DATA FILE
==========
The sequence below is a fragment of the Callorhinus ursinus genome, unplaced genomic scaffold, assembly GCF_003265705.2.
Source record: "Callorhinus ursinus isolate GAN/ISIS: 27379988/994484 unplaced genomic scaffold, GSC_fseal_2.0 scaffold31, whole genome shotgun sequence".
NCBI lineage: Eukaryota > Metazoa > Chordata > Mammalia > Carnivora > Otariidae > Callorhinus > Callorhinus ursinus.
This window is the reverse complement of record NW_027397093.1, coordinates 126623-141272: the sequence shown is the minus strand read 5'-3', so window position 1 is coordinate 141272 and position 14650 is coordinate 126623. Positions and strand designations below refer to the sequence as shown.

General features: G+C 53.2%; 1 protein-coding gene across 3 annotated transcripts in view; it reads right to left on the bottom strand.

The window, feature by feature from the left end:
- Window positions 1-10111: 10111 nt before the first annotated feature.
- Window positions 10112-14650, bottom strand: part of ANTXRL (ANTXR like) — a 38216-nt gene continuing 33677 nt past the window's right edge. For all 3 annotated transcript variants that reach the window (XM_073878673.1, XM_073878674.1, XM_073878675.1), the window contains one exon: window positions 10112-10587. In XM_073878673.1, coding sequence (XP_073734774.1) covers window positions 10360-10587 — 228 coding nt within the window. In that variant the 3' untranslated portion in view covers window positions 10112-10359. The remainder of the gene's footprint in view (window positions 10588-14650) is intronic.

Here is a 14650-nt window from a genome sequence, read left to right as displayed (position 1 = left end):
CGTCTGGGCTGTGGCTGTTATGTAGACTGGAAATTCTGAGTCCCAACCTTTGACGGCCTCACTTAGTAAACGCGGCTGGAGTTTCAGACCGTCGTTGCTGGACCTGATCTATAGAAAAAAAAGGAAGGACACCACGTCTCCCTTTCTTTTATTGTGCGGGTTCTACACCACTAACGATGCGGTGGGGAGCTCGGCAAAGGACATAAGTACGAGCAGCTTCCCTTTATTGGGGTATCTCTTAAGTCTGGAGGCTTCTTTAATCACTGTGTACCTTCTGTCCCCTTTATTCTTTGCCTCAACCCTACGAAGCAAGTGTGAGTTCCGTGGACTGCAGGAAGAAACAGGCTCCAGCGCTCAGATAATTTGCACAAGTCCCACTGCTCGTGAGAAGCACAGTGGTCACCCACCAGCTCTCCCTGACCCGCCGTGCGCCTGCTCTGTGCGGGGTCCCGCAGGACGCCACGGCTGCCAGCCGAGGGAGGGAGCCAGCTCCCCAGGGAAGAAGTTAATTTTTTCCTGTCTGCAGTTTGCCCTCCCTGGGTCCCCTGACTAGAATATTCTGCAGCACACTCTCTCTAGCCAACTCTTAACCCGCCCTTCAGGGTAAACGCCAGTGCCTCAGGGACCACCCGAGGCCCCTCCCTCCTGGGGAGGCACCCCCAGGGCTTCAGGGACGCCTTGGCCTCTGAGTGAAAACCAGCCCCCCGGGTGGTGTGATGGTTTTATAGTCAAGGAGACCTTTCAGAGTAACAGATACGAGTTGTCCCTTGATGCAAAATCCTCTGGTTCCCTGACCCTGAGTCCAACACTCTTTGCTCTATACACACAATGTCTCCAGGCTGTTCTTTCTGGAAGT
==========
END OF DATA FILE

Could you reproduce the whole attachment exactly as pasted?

The sequence below is a fragment of the Callorhinus ursinus genome, unplaced genomic scaffold, assembly GCF_003265705.2.
Source record: "Callorhinus ursinus isolate GAN/ISIS: 27379988/994484 unplaced genomic scaffold, GSC_fseal_2.0 scaffold31, whole genome shotgun sequence".
NCBI lineage: Eukaryota > Metazoa > Chordata > Mammalia > Carnivora > Otariidae > Callorhinus > Callorhinus ursinus.
This window is the reverse complement of record NW_027397093.1, coordinates 126623-141272: the sequence shown is the minus strand read 5'-3', so window position 1 is coordinate 141272 and position 14650 is coordinate 126623. Positions and strand designations below refer to the sequence as shown.

General features: G+C 53.2%; 1 protein-coding gene across 3 annotated transcripts in view; it reads right to left on the bottom strand.

The window, feature by feature from the left end:
- Window positions 1-10111: 10111 nt before the first annotated feature.
- Window positions 10112-14650, bottom strand: part of ANTXRL (ANTXR like) — a 38216-nt gene continuing 33677 nt past the window's right edge. For all 3 annotated transcript variants that reach the window (XM_073878673.1, XM_073878674.1, XM_073878675.1), the window contains one exon: window positions 10112-10587. In XM_073878673.1, coding sequence (XP_073734774.1) covers window positions 10360-10587 — 228 coding nt within the window. In that variant the 3' untranslated portion in view covers window positions 10112-10359. The remainder of the gene's footprint in view (window positions 10588-14650) is intronic.

Here is a 14650-nt window from a genome sequence, read left to right as displayed (position 1 = left end):
CGTCTGGGCTGTGGCTGTTATGTAGACTGGAAATTCTGAGTCCCAACCTTTGACGGCCTCACTTAGTAAACGCGGCTGGAGTTTCAGACCGTCGTTGCTGGACCTGATCTATAGAAAAAAAAGGAAGGACACCACGTCTCCCTTTCTTTTATTGTGCGGGTTCTACACCACTAACGATGCGGTGGGGAGCTCGGCAAAGGACATAAGTACGAGCAGCTTCCCTTTATTGGGGTATCTCTTAAGTCTGGAGGCTTCTTTAATCACTGTGTACCTTCTGTCCCCTTTATTCTTTGCCTCAACCCTACGAAGCAAGTGTGAGTTCCGTGGACTGCAGGAAGAAACAGGCTCCAGCGCTCAGATAATTTGCACAAGTCCCACTGCTCGTGAGAAGCACAGTGGTCACCCACCAGCTCTCCCTGACCCGCCGTGCGCCTGCTCTGTGCGGGGTCCCGCAGGACGCCACGGCTGCCAGCCGAGGGAGGGAGCCAGCTCCCCAGGGAAGAAGTTAATTTTTTCCTGTCTGCAGTTTGCCCTCCCTGGGTCCCCTGACTAGAATATTCTGCAGCACACTCTCTCTAGCCAACTCTTAACCCGCCCTTCAGGGTAAACGCCAGTGCCTCAGGGACCACCCGAGGCCCCTCCCTCCTGGGGAGGCACCCCCAGGGCTTCAGGGACGCCTTGGCCTCTGAGTGAAAACCAGCCCCCCGGGTGGTGTGATGGTTTTATAGTCAAGGAGACCTTTCAGAGTAACAGATACGAGTTGTCCCTTGATGCAAAATCCTCTGGTTCCCTGACCCTGAGTCCAACACTCTTTGCTCTATACACACAATGTCTCCAGGCTGTTCTTTCTGGAAGT